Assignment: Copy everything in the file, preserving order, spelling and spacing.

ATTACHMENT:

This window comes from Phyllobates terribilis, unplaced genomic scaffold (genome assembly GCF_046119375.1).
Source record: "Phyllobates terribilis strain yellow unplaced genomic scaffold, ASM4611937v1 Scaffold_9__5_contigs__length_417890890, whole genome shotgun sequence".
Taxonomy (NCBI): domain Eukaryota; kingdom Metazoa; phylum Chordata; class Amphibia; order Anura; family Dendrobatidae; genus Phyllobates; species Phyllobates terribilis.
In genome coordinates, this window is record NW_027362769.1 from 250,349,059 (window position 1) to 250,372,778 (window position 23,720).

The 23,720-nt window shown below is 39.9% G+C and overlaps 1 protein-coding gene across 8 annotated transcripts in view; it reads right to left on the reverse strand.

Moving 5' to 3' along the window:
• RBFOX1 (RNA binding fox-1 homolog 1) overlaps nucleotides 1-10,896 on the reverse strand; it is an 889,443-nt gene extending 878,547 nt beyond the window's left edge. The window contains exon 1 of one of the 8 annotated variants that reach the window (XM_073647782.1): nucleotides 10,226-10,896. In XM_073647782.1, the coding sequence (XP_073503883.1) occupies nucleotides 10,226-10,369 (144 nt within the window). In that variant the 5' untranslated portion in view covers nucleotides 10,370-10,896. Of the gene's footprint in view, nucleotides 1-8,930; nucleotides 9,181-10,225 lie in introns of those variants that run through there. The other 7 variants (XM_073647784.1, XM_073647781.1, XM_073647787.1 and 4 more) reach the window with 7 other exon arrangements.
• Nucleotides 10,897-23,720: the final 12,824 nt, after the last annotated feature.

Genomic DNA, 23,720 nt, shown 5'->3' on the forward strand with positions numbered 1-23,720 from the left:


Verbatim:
This window comes from Phyllobates terribilis, unplaced genomic scaffold (genome assembly GCF_046119375.1).
Source record: "Phyllobates terribilis strain yellow unplaced genomic scaffold, ASM4611937v1 Scaffold_9__5_contigs__length_417890890, whole genome shotgun sequence".
Taxonomy (NCBI): domain Eukaryota; kingdom Metazoa; phylum Chordata; class Amphibia; order Anura; family Dendrobatidae; genus Phyllobates; species Phyllobates terribilis.
In genome coordinates, this window is record NW_027362769.1 from 250,349,059 (window position 1) to 250,372,778 (window position 23,720).

The 23,720-nt window shown below is 39.9% G+C and overlaps 1 protein-coding gene across 8 annotated transcripts in view; it reads right to left on the reverse strand.

Moving 5' to 3' along the window:
• RBFOX1 (RNA binding fox-1 homolog 1) overlaps nucleotides 1-10,896 on the reverse strand; it is an 889,443-nt gene extending 878,547 nt beyond the window's left edge. The window contains exon 1 of one of the 8 annotated variants that reach the window (XM_073647782.1): nucleotides 10,226-10,896. In XM_073647782.1, the coding sequence (XP_073503883.1) occupies nucleotides 10,226-10,369 (144 nt within the window). In that variant the 5' untranslated portion in view covers nucleotides 10,370-10,896. Of the gene's footprint in view, nucleotides 1-8,930; nucleotides 9,181-10,225 lie in introns of those variants that run through there. The other 7 variants (XM_073647784.1, XM_073647781.1, XM_073647787.1 and 4 more) reach the window with 7 other exon arrangements.
• Nucleotides 10,897-23,720: the final 12,824 nt, after the last annotated feature.

Genomic DNA, 23,720 nt, shown 5'->3' on the forward strand with positions numbered 1-23,720 from the left: